the question, on a deeper level, is actually meaningless. the best style for winning is the style you can actually play. no one plays their style in order to lose.
that said, there is a hierarchy of playing styles. ranging from pushing to all-court. if you are, say, an all-courter you will win most easily playing this style, regardless of your opponent; provided that mentally and physically you are at a high enough performance level with respect to your capacity.
if you can only pull off counter-punching, then this will be the most effective style for winning, simply because you can't play a style that is above this in the hierarchy; similarly, why play the pusher game in this example? you will not win more easily or at all.
taking offensive initiative is great. it's what works best in tennis and many other sports. but if you are not good at it then it will be detrimental due to the risks, percentages, inconsistencies, etc.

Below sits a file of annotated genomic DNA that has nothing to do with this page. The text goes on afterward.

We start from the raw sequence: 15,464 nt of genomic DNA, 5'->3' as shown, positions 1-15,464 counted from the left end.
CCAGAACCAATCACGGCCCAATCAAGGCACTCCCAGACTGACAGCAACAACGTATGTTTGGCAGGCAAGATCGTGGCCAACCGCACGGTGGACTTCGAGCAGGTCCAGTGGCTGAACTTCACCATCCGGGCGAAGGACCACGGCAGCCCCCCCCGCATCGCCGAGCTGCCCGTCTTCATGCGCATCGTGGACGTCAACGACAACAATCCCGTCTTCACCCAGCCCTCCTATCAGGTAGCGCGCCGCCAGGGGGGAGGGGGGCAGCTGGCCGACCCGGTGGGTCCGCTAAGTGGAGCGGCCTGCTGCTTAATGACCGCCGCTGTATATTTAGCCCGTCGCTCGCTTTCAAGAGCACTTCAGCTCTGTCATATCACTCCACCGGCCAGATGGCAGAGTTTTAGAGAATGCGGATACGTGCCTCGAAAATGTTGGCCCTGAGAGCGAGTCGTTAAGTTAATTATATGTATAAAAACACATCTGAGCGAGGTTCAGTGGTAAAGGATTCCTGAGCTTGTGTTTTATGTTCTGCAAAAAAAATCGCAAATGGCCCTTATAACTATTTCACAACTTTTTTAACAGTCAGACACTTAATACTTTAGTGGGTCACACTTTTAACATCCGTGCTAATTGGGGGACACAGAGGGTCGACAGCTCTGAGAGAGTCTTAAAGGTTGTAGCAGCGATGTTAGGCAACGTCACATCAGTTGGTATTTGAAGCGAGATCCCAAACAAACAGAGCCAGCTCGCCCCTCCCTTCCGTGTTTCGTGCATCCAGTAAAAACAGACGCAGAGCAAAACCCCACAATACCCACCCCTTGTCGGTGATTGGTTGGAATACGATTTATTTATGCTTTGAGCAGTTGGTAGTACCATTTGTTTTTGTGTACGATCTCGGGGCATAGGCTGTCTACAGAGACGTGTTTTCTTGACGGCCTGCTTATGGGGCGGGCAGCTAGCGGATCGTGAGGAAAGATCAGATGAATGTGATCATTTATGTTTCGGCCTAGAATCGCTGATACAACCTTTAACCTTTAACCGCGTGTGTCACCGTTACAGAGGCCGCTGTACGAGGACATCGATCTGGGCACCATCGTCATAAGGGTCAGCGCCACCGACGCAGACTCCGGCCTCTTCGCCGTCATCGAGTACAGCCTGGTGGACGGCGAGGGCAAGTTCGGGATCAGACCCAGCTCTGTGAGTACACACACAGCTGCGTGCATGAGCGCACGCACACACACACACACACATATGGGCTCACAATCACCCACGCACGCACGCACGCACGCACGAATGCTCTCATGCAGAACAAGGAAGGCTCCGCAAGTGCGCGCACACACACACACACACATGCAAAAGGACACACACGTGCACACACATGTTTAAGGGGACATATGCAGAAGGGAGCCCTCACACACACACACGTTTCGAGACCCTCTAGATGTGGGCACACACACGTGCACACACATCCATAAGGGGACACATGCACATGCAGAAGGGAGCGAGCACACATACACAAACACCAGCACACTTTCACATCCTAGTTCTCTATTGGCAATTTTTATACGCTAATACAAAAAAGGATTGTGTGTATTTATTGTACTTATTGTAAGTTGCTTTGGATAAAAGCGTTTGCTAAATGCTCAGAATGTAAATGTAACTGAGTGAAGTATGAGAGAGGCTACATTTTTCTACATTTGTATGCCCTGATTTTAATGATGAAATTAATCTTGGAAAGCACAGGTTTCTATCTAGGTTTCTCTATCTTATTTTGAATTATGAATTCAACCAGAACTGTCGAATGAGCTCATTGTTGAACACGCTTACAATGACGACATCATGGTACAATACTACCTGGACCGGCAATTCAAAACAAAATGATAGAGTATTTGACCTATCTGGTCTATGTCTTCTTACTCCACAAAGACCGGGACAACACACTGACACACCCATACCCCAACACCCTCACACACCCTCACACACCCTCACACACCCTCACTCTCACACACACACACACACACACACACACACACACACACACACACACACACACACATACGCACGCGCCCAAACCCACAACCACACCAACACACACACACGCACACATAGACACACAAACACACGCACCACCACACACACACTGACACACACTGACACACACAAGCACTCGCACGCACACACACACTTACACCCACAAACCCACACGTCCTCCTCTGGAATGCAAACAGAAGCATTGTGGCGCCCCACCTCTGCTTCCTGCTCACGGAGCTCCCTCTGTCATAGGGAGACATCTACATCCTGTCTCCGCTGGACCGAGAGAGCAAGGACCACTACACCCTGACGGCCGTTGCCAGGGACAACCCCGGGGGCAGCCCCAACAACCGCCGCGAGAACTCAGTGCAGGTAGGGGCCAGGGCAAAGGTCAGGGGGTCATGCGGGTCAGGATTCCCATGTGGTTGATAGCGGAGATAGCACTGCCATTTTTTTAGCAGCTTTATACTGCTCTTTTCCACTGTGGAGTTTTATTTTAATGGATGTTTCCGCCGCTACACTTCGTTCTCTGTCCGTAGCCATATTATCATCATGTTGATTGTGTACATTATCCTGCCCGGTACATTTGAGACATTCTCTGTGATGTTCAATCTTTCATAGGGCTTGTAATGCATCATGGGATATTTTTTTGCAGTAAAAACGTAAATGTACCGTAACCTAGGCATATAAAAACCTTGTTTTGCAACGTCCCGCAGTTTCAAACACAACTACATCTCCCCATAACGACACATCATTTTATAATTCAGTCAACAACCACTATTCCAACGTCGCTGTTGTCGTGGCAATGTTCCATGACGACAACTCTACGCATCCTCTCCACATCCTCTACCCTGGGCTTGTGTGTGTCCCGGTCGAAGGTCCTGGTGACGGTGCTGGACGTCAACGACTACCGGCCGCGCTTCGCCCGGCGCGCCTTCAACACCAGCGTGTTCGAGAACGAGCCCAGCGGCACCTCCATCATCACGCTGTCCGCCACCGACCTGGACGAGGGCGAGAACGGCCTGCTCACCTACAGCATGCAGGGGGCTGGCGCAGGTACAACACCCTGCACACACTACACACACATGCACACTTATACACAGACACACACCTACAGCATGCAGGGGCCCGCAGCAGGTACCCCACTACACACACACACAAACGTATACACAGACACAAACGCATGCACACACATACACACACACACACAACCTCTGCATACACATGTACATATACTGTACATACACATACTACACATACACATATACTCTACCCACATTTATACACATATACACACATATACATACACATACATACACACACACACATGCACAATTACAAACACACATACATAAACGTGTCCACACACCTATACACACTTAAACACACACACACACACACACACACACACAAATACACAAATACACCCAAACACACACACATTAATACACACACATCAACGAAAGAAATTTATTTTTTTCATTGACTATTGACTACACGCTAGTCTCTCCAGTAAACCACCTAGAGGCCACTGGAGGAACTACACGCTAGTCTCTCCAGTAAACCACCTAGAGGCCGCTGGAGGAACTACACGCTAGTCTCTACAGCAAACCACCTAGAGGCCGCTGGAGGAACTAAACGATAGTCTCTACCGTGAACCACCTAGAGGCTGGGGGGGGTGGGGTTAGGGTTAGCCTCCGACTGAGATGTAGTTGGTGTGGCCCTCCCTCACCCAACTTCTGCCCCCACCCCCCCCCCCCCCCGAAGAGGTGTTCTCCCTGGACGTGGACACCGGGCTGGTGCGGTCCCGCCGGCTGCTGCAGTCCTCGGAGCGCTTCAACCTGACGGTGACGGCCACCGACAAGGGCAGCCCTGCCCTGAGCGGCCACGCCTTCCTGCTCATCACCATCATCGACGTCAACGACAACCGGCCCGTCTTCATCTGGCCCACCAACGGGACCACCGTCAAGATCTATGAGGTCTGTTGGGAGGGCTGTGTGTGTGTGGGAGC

what is more interesting and profound is the issue of how to play when confronted with adverse circumstances: poor form, lack of practice, match practice, particular shots that seem to have abandoned you, etc. coupled with the attributes of the opponent you are facing. then an all-courter may achieve bigger gains by reverting to, say, counter-punching. but this shift can only work in one direction - downwards; ie, it is highly unrealistic for a pusher to attempt serve and volley : ) , the poor fellow is hopeless, there is no lower style he can fall back on.
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